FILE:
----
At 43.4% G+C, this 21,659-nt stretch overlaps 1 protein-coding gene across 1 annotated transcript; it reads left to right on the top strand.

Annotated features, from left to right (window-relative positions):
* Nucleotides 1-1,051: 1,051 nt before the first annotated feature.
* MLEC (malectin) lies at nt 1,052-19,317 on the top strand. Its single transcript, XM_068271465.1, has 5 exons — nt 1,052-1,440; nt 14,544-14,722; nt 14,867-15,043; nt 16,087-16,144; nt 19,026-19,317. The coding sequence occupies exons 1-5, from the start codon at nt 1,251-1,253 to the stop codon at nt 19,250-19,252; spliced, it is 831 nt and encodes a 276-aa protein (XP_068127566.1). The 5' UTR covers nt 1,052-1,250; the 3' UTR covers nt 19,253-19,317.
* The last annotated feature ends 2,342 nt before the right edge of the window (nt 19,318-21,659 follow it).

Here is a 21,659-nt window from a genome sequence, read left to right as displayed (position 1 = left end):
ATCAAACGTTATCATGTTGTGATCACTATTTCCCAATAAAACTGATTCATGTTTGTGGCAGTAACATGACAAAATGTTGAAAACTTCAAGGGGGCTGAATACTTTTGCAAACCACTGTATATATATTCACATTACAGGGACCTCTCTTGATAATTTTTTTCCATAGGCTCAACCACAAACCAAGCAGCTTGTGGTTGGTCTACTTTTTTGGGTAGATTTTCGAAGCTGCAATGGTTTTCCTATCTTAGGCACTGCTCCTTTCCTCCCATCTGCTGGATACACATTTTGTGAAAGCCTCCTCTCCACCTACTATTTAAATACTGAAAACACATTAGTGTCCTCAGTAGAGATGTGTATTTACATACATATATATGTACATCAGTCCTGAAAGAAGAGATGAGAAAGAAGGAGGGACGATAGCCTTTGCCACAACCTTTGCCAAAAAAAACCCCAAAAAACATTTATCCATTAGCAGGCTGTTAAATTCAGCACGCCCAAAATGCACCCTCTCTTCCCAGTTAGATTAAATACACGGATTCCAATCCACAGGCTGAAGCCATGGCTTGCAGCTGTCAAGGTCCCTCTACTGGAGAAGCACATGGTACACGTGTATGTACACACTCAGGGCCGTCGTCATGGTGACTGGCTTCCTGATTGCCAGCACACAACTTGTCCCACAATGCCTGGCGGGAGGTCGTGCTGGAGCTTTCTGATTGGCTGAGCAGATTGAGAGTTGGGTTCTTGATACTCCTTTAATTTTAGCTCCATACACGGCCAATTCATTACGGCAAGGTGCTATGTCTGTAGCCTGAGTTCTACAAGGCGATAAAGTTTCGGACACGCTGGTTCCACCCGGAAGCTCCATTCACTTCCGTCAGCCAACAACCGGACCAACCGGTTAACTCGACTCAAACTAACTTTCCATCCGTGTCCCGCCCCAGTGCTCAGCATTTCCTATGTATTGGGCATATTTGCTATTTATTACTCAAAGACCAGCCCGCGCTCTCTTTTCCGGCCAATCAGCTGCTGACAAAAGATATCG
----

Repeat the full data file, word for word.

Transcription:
At 43.4% G+C, this 21,659-nt stretch overlaps 1 protein-coding gene across 1 annotated transcript; it reads left to right on the top strand.

Annotated features, from left to right (window-relative positions):
* Nucleotides 1-1,051: 1,051 nt before the first annotated feature.
* MLEC (malectin) lies at nt 1,052-19,317 on the top strand. Its single transcript, XM_068271465.1, has 5 exons — nt 1,052-1,440; nt 14,544-14,722; nt 14,867-15,043; nt 16,087-16,144; nt 19,026-19,317. The coding sequence occupies exons 1-5, from the start codon at nt 1,251-1,253 to the stop codon at nt 19,250-19,252; spliced, it is 831 nt and encodes a 276-aa protein (XP_068127566.1). The 5' UTR covers nt 1,052-1,250; the 3' UTR covers nt 19,253-19,317.
* The last annotated feature ends 2,342 nt before the right edge of the window (nt 19,318-21,659 follow it).

Here is a 21,659-nt window from a genome sequence, read left to right as displayed (position 1 = left end):
ATCAAACGTTATCATGTTGTGATCACTATTTCCCAATAAAACTGATTCATGTTTGTGGCAGTAACATGACAAAATGTTGAAAACTTCAAGGGGGCTGAATACTTTTGCAAACCACTGTATATATATTCACATTACAGGGACCTCTCTTGATAATTTTTTTCCATAGGCTCAACCACAAACCAAGCAGCTTGTGGTTGGTCTACTTTTTTGGGTAGATTTTCGAAGCTGCAATGGTTTTCCTATCTTAGGCACTGCTCCTTTCCTCCCATCTGCTGGATACACATTTTGTGAAAGCCTCCTCTCCACCTACTATTTAAATACTGAAAACACATTAGTGTCCTCAGTAGAGATGTGTATTTACATACATATATATGTACATCAGTCCTGAAAGAAGAGATGAGAAAGAAGGAGGGACGATAGCCTTTGCCACAACCTTTGCCAAAAAAAACCCCAAAAAACATTTATCCATTAGCAGGCTGTTAAATTCAGCACGCCCAAAATGCACCCTCTCTTCCCAGTTAGATTAAATACACGGATTCCAATCCACAGGCTGAAGCCATGGCTTGCAGCTGTCAAGGTCCCTCTACTGGAGAAGCACATGGTACACGTGTATGTACACACTCAGGGCCGTCGTCATGGTGACTGGCTTCCTGATTGCCAGCACACAACTTGTCCCACAATGCCTGGCGGGAGGTCGTGCTGGAGCTTTCTGATTGGCTGAGCAGATTGAGAGTTGGGTTCTTGATACTCCTTTAATTTTAGCTCCATACACGGCCAATTCATTACGGCAAGGTGCTATGTCTGTAGCCTGAGTTCTACAAGGCGATAAAGTTTCGGACACGCTGGTTCCACCCGGAAGCTCCATTCACTTCCGTCAGCCAACAACCGGACCAACCGGTTAACTCGACTCAAACTAACTTTCCATCCGTGTCCCGCCCCAGTGCTCAGCATTTCCTATGTATTGGGCATATTTGCTATTTATTACTCAAAGACCAGCCCGCGCTCTCTTTTCCGGCCAATCAGCTGCTGACAAAAGATATCG